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The space $ C^1[0,1] $- the space of all continuously differentiable functions on $ [0,1]$ is not a Banach space with respect to the sup norm,$ \|.\|_{\infty} $ since the uniform limit of a continuously differentiable function need not be differentiable.

How can I illustate this statement using a counter example? Can I use $ f_{n}=\frac1 n \sin nx $ as a counter example?

Also, is $ C^1[0,1] $ is same as the space given by $ X=\{f\in C^1[0,1]:f(0)=0 \}$. Can I use the same example to show that this is not a Banach space?

More help is appreciated! Thanks!

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I edited your title to remove "Hilbert space" (and thanks to Alexander for fixing my confusing "fix" and fixing the tags). In the future, please check that your title and question don't conflict much. Also, because you already include the general subject in the tags, there is no need to add it to the title. –  Jonas Meyer Jan 8 '13 at 3:16
    
You have got the right counter example, since $f_n(x)=\frac{\sin(nx)}{n}$ converges to $0$ uniformly while the derivatives $ f'_n(x)=\cos(nx) $ do not approach $0$. See here. –  Mhenni Benghorbal Jan 8 '13 at 6:27
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Mhenni's comment is incorrect. Lack of convergence of $f_n'$ is not directly relevant, and it has been pointed out why the example in the question doesn't work. (This was also pointed out in comments on Mhenni's deleted answer.) –  Jonas Meyer Jan 8 '13 at 6:35
    
@JonasMeyer: So it is relevant! Thanks. –  Mhenni Benghorbal Jan 8 '13 at 6:39
    
See here. –  Mhenni Benghorbal Jan 8 '13 at 7:04

2 Answers 2

The example you gave converges uniformly to the zero function, which is continuously differentiable.

Every continuous function on $[0,1]$ is a uniform limit of polynomial functions (by the Weierstrass approximation theorem), and polynomial functions are continuously differentiable.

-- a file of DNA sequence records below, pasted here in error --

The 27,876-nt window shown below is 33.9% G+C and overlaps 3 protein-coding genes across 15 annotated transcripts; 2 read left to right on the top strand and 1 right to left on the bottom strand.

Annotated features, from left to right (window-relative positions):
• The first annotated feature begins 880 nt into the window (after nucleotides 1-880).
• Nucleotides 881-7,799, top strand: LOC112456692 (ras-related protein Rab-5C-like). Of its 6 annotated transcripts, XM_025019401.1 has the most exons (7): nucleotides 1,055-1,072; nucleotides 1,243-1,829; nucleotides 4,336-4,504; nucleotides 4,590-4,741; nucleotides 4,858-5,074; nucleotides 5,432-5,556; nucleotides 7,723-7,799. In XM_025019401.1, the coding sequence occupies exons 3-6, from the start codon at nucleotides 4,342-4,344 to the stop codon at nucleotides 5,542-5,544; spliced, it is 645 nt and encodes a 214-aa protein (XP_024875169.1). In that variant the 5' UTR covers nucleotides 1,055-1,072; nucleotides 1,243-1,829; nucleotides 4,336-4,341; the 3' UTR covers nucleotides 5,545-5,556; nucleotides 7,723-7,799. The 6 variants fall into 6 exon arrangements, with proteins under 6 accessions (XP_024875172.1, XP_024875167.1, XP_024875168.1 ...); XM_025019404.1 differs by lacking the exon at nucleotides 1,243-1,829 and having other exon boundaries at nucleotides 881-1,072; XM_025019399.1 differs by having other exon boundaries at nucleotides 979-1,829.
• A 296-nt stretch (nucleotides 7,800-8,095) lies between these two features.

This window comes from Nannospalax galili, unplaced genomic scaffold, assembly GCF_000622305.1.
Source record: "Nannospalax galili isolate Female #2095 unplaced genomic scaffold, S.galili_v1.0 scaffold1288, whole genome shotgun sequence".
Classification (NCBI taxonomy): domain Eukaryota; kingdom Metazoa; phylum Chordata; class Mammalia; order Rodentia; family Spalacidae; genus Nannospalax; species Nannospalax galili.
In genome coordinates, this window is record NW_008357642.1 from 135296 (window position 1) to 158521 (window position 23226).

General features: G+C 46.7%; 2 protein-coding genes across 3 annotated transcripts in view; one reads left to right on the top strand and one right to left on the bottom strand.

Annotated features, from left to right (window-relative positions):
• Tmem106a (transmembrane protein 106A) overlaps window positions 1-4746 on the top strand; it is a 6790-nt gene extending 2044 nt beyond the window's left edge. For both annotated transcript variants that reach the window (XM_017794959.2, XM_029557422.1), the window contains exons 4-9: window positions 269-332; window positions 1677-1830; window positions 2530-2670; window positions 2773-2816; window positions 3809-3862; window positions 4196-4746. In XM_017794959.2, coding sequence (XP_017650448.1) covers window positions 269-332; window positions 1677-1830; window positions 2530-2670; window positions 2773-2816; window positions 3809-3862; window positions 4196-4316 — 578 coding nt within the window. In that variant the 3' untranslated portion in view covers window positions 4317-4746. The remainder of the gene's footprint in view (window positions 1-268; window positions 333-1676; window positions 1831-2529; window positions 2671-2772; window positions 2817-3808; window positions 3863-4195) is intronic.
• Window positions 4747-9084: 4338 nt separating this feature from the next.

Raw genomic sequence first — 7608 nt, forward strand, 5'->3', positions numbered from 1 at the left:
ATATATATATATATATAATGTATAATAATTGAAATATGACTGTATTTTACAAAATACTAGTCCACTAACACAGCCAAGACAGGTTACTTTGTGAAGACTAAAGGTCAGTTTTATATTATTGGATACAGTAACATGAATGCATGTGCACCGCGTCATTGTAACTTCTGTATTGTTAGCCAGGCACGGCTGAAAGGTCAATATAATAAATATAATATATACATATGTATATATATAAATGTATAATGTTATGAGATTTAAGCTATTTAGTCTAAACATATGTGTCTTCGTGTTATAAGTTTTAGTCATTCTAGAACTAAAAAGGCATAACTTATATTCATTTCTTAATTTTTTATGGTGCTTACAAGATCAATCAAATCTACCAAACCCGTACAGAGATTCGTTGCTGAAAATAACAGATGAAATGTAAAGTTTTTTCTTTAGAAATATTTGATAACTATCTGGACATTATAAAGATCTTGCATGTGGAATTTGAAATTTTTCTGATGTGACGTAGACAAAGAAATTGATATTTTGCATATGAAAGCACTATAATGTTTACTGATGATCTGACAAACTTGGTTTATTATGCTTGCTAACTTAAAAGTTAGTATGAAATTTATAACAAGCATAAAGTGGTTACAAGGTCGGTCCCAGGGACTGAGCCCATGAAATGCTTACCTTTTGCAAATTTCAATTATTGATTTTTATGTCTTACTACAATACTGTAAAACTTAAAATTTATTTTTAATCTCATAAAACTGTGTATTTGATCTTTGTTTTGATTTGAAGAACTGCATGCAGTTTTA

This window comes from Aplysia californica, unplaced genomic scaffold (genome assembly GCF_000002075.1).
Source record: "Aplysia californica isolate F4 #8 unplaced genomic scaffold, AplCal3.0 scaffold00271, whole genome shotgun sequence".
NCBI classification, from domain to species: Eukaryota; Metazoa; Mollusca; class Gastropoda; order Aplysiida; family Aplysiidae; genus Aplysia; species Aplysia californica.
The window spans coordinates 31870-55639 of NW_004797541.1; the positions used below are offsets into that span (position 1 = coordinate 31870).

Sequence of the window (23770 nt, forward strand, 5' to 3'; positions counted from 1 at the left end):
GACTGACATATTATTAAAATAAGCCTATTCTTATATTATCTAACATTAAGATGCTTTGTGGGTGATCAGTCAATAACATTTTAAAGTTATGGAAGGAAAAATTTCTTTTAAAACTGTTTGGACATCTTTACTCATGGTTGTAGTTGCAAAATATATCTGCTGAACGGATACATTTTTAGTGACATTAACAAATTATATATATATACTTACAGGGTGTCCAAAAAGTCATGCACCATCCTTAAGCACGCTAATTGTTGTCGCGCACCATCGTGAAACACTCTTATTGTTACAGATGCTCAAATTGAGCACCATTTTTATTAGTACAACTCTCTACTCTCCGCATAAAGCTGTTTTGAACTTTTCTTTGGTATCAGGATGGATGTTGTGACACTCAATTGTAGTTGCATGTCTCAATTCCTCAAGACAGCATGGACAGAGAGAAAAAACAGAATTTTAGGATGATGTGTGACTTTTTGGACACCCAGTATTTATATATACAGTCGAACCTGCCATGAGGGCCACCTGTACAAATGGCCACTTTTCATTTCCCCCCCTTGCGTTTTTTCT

For an explicit example, you could also consider the sequence $f_n(x)=\left|x-\frac12\right|^{(n+1)/n}$.


I might not fully understand the last question. Those are not the same, because elements of $C^1[0,1]$ do not generally have to vanish at $0$. But you can use similar examples. E.g., you could still think about the Weierstrass approximation theorem for dramatic counterexamples, or you could modify the example above by taking, say, $g_n(x)=f_n(x)-f_n(0)$.

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What did you bring new with the example you provided? –  Mhenni Benghorbal Jan 8 '13 at 5:05
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@Mhenni: The example $(f_n)$ given in this answer converges uniformly to the function $f(x)=\left|x-\frac12\right|$. While each element of the sequence is in $C^1$, the limit is not. This implies that $(f_n)$ is a Cauchy sequence in $C^1$ (with the norm given in the question) that does not converge to an element of $C^1$. What it brought new to this thread is a correct (explicit) example of what the OP requested. –  Jonas Meyer Jan 8 '13 at 5:12
    
His example is correct and you can see why? –  Mhenni Benghorbal Jan 8 '13 at 5:26
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@Mhenni: I have mentioned 4 times in this thread (once in my answer and three times in comments to your answer) why it is incorrect. If you will be more specific about what you do not understand about the reason I already gave, I may be able to explain it further. As is, I do not know precisely what you have a question about. –  Jonas Meyer Jan 8 '13 at 5:32

The ${\cal C}^1[0,1]$ functions are a dense subset of $\cal{C}[0,1]$ in the sup norm. However the inclusion is proper so the $\cal{C}^1$ functions are not a complete subspace of ${\cal C}[0,1]$.

The continuous functions on $[0,1]$ that vanish at 0 are a Banach space, they are the kernel of the continuous map $f\mapsto f(0)$. They form a closed subspace. But those in ${\cal C}^1[0,1]$ are not.

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